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What are the requirements for a valid will?

To be valid, a Will must be executed by a person of sound mind, who is either above the age of eighteen (18) years, or who is younger but a member of the Armed Services or the Merchant Marine. The writing must indicate a present testamentary intent: a writing indicating an intent to make a will in the future is of no legal significance. The testator (the person signing the will) must intend to make a will, free from fraud, undue influence or latent mistake, and intend the document to take effect only after death. The testator must have sufficient mental capacity to know the following:

*        the extent and value of his property;

*        the persons who are the natural objects of his bounty;

*        the facts necessary to direct the making of a will; and,

*        the nature of the act he is about to perform.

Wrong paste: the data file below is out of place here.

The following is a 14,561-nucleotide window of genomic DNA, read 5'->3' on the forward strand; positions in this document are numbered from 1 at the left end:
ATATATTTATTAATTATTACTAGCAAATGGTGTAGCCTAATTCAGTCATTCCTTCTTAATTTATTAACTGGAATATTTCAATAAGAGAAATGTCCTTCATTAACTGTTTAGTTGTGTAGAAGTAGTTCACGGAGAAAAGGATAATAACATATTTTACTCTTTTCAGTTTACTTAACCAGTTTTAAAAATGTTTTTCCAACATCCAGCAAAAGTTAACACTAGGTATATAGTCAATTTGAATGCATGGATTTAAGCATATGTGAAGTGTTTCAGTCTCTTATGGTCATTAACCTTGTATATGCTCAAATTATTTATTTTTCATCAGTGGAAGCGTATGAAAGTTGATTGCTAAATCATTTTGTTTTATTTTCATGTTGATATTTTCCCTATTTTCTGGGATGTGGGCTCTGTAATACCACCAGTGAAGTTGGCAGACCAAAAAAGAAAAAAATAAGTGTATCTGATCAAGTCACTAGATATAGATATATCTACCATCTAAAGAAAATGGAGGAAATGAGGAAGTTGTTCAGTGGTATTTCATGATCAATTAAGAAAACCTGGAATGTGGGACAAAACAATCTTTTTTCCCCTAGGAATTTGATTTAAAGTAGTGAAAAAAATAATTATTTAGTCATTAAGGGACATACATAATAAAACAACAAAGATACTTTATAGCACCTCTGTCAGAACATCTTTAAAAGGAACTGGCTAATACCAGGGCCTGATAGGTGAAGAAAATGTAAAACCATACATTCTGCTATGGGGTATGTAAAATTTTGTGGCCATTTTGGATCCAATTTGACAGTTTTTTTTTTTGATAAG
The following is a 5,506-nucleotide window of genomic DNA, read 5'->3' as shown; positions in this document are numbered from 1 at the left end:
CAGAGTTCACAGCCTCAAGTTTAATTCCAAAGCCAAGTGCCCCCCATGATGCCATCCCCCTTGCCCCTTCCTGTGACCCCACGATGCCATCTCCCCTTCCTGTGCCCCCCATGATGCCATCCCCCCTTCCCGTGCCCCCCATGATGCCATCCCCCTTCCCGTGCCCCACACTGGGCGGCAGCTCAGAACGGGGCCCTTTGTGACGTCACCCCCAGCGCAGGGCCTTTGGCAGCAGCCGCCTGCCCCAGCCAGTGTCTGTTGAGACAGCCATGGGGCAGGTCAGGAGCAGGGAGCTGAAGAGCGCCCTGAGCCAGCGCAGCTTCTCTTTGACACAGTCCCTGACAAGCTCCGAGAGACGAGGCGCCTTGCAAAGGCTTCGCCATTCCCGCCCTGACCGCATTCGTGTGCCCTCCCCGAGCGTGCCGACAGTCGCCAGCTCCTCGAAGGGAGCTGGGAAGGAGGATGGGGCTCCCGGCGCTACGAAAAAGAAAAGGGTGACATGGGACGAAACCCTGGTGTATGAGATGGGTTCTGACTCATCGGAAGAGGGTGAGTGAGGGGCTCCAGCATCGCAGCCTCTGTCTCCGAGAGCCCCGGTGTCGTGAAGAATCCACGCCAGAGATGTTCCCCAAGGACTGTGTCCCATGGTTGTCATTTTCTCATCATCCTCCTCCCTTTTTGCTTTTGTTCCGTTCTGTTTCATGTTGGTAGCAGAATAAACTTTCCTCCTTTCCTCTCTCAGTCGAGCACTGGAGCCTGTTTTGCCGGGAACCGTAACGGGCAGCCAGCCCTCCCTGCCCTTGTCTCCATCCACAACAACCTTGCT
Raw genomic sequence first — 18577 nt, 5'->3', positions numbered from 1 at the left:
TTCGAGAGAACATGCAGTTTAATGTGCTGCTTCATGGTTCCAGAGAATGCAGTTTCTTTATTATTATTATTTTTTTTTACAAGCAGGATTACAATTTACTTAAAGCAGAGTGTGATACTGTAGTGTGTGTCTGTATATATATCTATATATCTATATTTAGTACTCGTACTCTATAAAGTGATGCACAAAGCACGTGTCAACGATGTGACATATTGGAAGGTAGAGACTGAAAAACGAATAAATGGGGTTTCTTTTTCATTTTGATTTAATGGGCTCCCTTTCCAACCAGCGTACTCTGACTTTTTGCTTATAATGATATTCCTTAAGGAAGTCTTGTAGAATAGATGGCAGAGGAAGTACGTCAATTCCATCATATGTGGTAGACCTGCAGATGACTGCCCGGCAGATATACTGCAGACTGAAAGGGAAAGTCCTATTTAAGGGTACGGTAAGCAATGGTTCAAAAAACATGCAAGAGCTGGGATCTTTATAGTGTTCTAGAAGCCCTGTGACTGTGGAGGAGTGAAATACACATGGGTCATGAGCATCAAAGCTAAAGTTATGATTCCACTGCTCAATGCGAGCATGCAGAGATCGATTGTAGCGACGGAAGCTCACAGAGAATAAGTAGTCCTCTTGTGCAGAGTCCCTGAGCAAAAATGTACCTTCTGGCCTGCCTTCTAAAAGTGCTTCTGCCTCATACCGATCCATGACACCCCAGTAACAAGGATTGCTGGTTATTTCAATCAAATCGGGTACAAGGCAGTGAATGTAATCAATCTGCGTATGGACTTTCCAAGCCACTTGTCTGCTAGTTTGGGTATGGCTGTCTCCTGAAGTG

The presumption is that the testator is sane. However, if a condition of unsoundness (such as dementia or Alzheimer’s) is documented at a time prior to the making of the will, it is presumed to continue. Since the lack of mental capacity voids the entire will, it is our duty, as attorneys to determine if each client we are interviewing has the requisite mental capacity to execute a valid will.

            There are also requirements for the preparation and signing of a will. Therefore, when we undertake your estate planning, we verify that our clients are competent; that their wishes are documented; and, that the will is properly prepared and signed.